April 12, 2019 Interview – Samantha Fox
Some would say dreams only happen when you are sleeping, but in the case of Samantha Fox, they are a vivid reality. Discovering her calling to entertain at a very young age, Fox would go on to become an international star by the time she was 18; adored as a model, and then a popstar. Attaining a slew of chart-topping singles, she would eventually sell over 30 million records worldwide, solidifying herself in the music world. Yet, while some may think it was an easy ride to the top for a young lady with a pretty face, the truth is, Fox came from a working class background and applied that ethic to building her career.
Amassing a great deal of life experience at a young age, Fox finally decided to put everything into words, sharing all with the world in her 2018 autobiography, Forever. Still full of fire, and after sustaining a good deal of heartache in recent years, she is ready to put out new music, and dare we say…fulfill yet another dream. Excited for the next chapter in her life, Fox recently sat down to talk about the craziness of fame, her plans for new music, her desire to rock and roll, plus much more.
Cryptic Rock – You have been involved in entertainment as a musician, actress, and model for over three decades. Attaining a great deal of success during the ’80s, you continue to tour around the world all these years later. First, briefly tell us, how would you describe your journey in entertainment?
Samantha Fox – It’s been a very long journey, a long roller coaster of a journey. (Laughs) It’s been fantastic though, what can I say? I just released the book Forever last year, sat down, and went through my press cuttings from 1983; which I’m so glad I collected, just seeing what I’ve achieved, where I’ve been in the world, and what I had done at such a young age.
Basically living that dream, which I dreamed about as a little child – to travel the world, be successful, be an entertainer – it all came true! It’s a wonderful feeling and it’s been a wonderful journey. Like all journeys, like a roller coaster, there has been ups and downs, but you take those downs and pull yourself straight back up; it makes you such a stronger person. You learn from all those experiences.
Cryptic Rock – Right, we are always growing and learning in life. Speaking of your autobiography, Forever, what was it like putting everything into words?
Samantha Fox – It was a long time coming, and there never seemed to be a right time. Lots of people asked me to do one after the first big initial success in the first couple of years, when it all just went crazy and I went onto the scene, becoming international over night. People said, “Let’s do a book now,” but to me, it only had just begun. Yes, it was interesting how I grew up and the rest of it, and it wasn’t all handed to me on a plate, but I hadn’t experienced life yet. When I got offered my first book, I was only around 18. What do you know at 18?
Later on in my life, in my twenties, I was going through my music career. I wanted to just have a lot more experiences before I shared them with everyone. I wanted to make that one and only book, a book that is interesting and one you didn’t want to put down because it was exciting. I’ve had a very exciting life, so exciting that I have Netflix ringing me and production companies saying they want to make a series of the book; they think each chapter is like an episode. People are finding it fascinating and exciting, which is great!
Cryptic Rock – It will be interesting to see if a film or series gets off the ground based off the book.
Samantha Fox – Yea! When the book first came out, I’m not sure about in America, but it was a best seller on Amazon. I didn’t get to do much promotion for it in America, which is a shame. It just didn’t get the push I believe it deserved in America. You know what it’s like? If you don’t have the right distribution, promotion, or marketing team, that brilliant album dies a death.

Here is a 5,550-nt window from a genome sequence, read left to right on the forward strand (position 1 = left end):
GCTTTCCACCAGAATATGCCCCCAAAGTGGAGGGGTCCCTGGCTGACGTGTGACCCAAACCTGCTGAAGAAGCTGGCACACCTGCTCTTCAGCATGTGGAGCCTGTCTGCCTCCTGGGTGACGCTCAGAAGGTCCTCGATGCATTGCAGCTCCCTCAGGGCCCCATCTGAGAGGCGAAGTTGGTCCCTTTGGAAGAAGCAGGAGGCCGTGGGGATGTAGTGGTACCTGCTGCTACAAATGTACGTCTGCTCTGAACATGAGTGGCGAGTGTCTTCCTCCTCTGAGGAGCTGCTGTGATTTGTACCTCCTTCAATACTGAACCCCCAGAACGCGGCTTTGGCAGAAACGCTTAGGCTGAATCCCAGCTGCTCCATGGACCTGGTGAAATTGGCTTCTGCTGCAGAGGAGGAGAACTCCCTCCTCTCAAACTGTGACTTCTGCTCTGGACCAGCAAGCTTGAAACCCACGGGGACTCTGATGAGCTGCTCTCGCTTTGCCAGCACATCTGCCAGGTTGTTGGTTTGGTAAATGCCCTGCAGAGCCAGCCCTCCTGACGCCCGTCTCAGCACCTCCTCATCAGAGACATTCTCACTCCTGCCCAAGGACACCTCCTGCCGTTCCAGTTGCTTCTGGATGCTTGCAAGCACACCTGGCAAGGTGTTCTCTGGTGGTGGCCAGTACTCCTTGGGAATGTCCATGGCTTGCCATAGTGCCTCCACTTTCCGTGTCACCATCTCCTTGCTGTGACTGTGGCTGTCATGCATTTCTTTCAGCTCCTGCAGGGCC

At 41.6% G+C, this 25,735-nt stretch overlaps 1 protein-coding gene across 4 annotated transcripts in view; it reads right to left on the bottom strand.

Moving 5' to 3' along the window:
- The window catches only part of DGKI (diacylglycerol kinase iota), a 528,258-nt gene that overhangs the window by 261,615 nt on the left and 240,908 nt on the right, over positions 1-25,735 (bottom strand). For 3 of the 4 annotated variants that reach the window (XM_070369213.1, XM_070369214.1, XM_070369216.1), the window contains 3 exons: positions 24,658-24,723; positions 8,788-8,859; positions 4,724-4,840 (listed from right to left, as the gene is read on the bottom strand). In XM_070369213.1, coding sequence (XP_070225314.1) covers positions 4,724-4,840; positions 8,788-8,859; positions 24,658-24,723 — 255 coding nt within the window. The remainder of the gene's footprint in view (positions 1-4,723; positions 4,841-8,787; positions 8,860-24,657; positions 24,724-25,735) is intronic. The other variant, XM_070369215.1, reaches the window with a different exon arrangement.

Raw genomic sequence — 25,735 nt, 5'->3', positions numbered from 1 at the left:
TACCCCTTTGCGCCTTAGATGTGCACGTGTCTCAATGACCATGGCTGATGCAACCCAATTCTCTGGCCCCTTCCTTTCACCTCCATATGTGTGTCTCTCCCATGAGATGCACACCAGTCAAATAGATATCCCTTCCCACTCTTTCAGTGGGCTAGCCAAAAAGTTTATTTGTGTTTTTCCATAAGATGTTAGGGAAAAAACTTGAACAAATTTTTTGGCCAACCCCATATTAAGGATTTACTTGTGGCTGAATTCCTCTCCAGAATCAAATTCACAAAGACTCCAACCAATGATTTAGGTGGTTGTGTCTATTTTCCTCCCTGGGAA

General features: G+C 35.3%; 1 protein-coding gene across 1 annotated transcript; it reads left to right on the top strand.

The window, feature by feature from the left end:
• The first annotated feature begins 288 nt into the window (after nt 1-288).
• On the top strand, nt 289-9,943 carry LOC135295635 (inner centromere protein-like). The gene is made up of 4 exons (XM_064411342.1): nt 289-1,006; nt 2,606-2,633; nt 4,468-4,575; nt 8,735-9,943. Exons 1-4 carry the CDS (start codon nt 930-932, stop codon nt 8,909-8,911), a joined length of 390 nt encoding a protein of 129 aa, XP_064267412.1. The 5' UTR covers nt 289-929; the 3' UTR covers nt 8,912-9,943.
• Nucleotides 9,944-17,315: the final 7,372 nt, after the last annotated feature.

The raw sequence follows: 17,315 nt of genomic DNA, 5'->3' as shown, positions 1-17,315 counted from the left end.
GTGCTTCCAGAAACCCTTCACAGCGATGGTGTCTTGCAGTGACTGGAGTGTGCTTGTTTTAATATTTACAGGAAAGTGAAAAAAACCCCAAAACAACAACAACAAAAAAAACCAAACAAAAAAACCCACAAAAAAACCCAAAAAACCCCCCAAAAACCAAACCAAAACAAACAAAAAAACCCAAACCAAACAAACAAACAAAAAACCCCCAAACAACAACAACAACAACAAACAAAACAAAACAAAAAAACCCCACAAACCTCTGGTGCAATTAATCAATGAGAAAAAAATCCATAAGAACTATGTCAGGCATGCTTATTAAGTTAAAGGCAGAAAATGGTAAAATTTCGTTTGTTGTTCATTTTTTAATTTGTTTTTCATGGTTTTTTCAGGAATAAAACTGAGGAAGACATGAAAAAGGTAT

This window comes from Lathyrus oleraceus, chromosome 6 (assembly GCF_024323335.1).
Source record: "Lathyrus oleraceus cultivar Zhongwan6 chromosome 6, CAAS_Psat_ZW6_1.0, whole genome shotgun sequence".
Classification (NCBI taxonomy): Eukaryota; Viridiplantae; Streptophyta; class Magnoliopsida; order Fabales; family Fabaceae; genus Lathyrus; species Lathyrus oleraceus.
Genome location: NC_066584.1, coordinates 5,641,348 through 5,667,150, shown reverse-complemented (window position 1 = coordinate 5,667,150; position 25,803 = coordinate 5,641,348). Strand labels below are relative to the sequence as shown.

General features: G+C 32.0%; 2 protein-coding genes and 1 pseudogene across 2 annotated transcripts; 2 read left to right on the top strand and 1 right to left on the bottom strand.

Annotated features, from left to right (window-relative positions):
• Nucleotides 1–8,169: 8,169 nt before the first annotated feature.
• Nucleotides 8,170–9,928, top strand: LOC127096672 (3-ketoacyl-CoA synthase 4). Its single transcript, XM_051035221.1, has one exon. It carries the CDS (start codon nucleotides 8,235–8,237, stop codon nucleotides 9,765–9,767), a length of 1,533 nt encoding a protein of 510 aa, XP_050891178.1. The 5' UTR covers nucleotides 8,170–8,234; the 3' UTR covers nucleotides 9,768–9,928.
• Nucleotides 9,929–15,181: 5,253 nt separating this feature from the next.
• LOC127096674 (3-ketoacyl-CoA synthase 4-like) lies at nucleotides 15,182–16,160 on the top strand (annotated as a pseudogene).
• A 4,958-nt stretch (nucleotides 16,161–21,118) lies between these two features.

Cryptic Rock – That is very true. Well, hopefully people will become aware about the book in the USA as time goes on. Speaking of music, as mentioned, you did in fact model for some time, but music has really always been your strongest passion. At what age did you realize music was something you wanted to pursue seriously?
Samantha Fox – I was very young when I decided to go into music. I was the sort of kid at school who did Drama, I always did school plays. If there was anything in the local paper, anything from a bubble gum-blowing competition to a limbo competition, I would say, “Mum, I want to go!”
When I was about 5, I went to drama school, not one of these posh ones, but one for working class kids. Then I went to another acting school called Judi Dench Mountview Theatre School, which was a little bit more strict; not for the working class kid, you had to audition to get into this school. You could not just be able to act like an East End kid, but you had to be posh, different, and totally opposite of what you were. That was another great journey and I learned so much there.
It was always in my blood. When I was at Judi Dench, if there was any singing to be done, I would do a lot of singing in the shows. I learned to project my voice, I learned to work with older people who were actors; I learned the business quite young. I then went into modeling, did that for 3 to 3 1/2 years. Then, when I was around 19, I was ready to get out there and do my music, which was always really the top of my list. That’s the way life goes, you just have to wait for the right song, and that song was called “Touch Me (I Want Your Body).” That is when it all went crazy. When I left the modeling business, I was given that song and it cracked it around the world for me. That was my dream come true.
Cryptic Rock – Wow, and you mentioned “Touch Me (I Want Your Body),” which was on your majorly successful 1986 debut album. The album was followed by your self-titled record a year later, and two more records within the next four years. Extremely busy recording and performing, what was that period of time like for you?
Samantha Fox – Oh my god, it was the busiest 4 years of my life. I made the first 2 albums in England, and the second 2 albums in New York when I lived there. Back then, you would make the album – and this was a different age, it was not the digital age, this was times of rooms of huge desks of splicing tapes – it would take a long time to make the album.
Then, after making the album, we spent a lot of time traveling the world, maybe 3-4 countries a week. We would do all the major chat shows, TV shows performing that new song, interviews with newspapers/magazine, and then, get a tour in there somewhere. It was very busy. I was young. It was good, I don’t know if I could do it now though. (Laughs)
Cryptic Rock – It sounds like it was an extremely crazy time. You have continued to tour around the world and have performed in places many artists traditionally have not. What have your worldly travels taught you about others?